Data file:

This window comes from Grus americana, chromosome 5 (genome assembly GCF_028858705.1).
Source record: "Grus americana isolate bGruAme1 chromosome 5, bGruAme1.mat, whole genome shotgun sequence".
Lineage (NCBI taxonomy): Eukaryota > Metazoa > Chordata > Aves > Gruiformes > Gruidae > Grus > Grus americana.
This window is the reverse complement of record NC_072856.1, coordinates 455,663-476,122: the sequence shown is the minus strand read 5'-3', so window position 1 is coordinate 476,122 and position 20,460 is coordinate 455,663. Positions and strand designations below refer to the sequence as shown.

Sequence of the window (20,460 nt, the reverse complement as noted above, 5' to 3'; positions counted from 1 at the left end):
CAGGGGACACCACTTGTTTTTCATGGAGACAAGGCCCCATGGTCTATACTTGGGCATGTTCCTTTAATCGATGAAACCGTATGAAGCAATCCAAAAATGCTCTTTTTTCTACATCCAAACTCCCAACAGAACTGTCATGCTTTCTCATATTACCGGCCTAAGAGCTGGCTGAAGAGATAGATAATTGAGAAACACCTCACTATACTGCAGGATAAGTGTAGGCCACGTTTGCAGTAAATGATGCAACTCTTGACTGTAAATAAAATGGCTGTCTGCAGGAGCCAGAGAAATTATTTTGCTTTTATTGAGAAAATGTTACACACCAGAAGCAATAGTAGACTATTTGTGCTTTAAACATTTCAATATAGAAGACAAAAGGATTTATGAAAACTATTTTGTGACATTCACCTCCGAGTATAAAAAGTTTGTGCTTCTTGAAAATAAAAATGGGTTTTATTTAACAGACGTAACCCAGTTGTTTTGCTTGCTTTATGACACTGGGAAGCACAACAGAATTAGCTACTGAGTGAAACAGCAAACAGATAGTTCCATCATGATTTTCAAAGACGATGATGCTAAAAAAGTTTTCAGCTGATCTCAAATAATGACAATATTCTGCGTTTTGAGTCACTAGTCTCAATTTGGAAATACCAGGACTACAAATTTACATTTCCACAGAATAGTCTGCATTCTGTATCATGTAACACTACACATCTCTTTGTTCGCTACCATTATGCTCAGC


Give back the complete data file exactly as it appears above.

This window comes from Grus americana, chromosome 5 (genome assembly GCF_028858705.1).
Source record: "Grus americana isolate bGruAme1 chromosome 5, bGruAme1.mat, whole genome shotgun sequence".
Lineage (NCBI taxonomy): Eukaryota > Metazoa > Chordata > Aves > Gruiformes > Gruidae > Grus > Grus americana.
This window is the reverse complement of record NC_072856.1, coordinates 455,663-476,122: the sequence shown is the minus strand read 5'-3', so window position 1 is coordinate 476,122 and position 20,460 is coordinate 455,663. Positions and strand designations below refer to the sequence as shown.

Sequence of the window (20,460 nt, the reverse complement as noted above, 5' to 3'; positions counted from 1 at the left end):
CAGGGGACACCACTTGTTTTTCATGGAGACAAGGCCCCATGGTCTATACTTGGGCATGTTCCTTTAATCGATGAAACCGTATGAAGCAATCCAAAAATGCTCTTTTTTCTACATCCAAACTCCCAACAGAACTGTCATGCTTTCTCATATTACCGGCCTAAGAGCTGGCTGAAGAGATAGATAATTGAGAAACACCTCACTATACTGCAGGATAAGTGTAGGCCACGTTTGCAGTAAATGATGCAACTCTTGACTGTAAATAAAATGGCTGTCTGCAGGAGCCAGAGAAATTATTTTGCTTTTATTGAGAAAATGTTACACACCAGAAGCAATAGTAGACTATTTGTGCTTTAAACATTTCAATATAGAAGACAAAAGGATTTATGAAAACTATTTTGTGACATTCACCTCCGAGTATAAAAAGTTTGTGCTTCTTGAAAATAAAAATGGGTTTTATTTAACAGACGTAACCCAGTTGTTTTGCTTGCTTTATGACACTGGGAAGCACAACAGAATTAGCTACTGAGTGAAACAGCAAACAGATAGTTCCATCATGATTTTCAAAGACGATGATGCTAAAAAAGTTTTCAGCTGATCTCAAATAATGACAATATTCTGCGTTTTGAGTCACTAGTCTCAATTTGGAAATACCAGGACTACAAATTTACATTTCCACAGAATAGTCTGCATTCTGTATCATGTAACACTACACATCTCTTTGTTCGCTACCATTATGCTCAGC